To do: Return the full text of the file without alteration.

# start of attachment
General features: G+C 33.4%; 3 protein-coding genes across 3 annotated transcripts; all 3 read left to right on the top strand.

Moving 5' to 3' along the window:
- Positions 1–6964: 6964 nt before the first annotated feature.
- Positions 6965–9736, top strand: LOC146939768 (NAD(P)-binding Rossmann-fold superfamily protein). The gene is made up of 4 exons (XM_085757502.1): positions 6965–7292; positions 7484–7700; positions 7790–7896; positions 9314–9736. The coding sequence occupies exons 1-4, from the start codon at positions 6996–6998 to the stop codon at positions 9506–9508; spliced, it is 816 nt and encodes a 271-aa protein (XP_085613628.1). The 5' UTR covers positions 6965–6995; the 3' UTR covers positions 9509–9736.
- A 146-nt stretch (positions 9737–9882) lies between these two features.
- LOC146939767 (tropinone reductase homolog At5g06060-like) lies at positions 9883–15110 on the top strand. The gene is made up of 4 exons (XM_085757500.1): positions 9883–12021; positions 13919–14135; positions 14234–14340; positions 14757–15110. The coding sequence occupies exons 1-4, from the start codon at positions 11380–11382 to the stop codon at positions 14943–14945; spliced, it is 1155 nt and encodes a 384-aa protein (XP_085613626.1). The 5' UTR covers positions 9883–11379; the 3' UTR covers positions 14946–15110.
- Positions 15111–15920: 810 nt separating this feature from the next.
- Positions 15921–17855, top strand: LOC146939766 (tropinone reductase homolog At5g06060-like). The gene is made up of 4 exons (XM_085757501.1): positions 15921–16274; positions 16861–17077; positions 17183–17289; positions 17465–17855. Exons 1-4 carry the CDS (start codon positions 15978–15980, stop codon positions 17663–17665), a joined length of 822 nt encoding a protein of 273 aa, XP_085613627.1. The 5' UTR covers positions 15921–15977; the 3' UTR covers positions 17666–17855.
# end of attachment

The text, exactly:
General features: G+C 33.4%; 3 protein-coding genes across 3 annotated transcripts; all 3 read left to right on the top strand.

Moving 5' to 3' along the window:
- Positions 1–6964: 6964 nt before the first annotated feature.
- Positions 6965–9736, top strand: LOC146939768 (NAD(P)-binding Rossmann-fold superfamily protein). The gene is made up of 4 exons (XM_085757502.1): positions 6965–7292; positions 7484–7700; positions 7790–7896; positions 9314–9736. The coding sequence occupies exons 1-4, from the start codon at positions 6996–6998 to the stop codon at positions 9506–9508; spliced, it is 816 nt and encodes a 271-aa protein (XP_085613628.1). The 5' UTR covers positions 6965–6995; the 3' UTR covers positions 9509–9736.
- A 146-nt stretch (positions 9737–9882) lies between these two features.
- LOC146939767 (tropinone reductase homolog At5g06060-like) lies at positions 9883–15110 on the top strand. The gene is made up of 4 exons (XM_085757500.1): positions 9883–12021; positions 13919–14135; positions 14234–14340; positions 14757–15110. The coding sequence occupies exons 1-4, from the start codon at positions 11380–11382 to the stop codon at positions 14943–14945; spliced, it is 1155 nt and encodes a 384-aa protein (XP_085613626.1). The 5' UTR covers positions 9883–11379; the 3' UTR covers positions 14946–15110.
- Positions 15111–15920: 810 nt separating this feature from the next.
- Positions 15921–17855, top strand: LOC146939766 (tropinone reductase homolog At5g06060-like). The gene is made up of 4 exons (XM_085757501.1): positions 15921–16274; positions 16861–17077; positions 17183–17289; positions 17465–17855. Exons 1-4 carry the CDS (start codon positions 15978–15980, stop codon positions 17663–17665), a joined length of 822 nt encoding a protein of 273 aa, XP_085613627.1. The 5' UTR covers positions 15921–15977; the 3' UTR covers positions 17666–17855.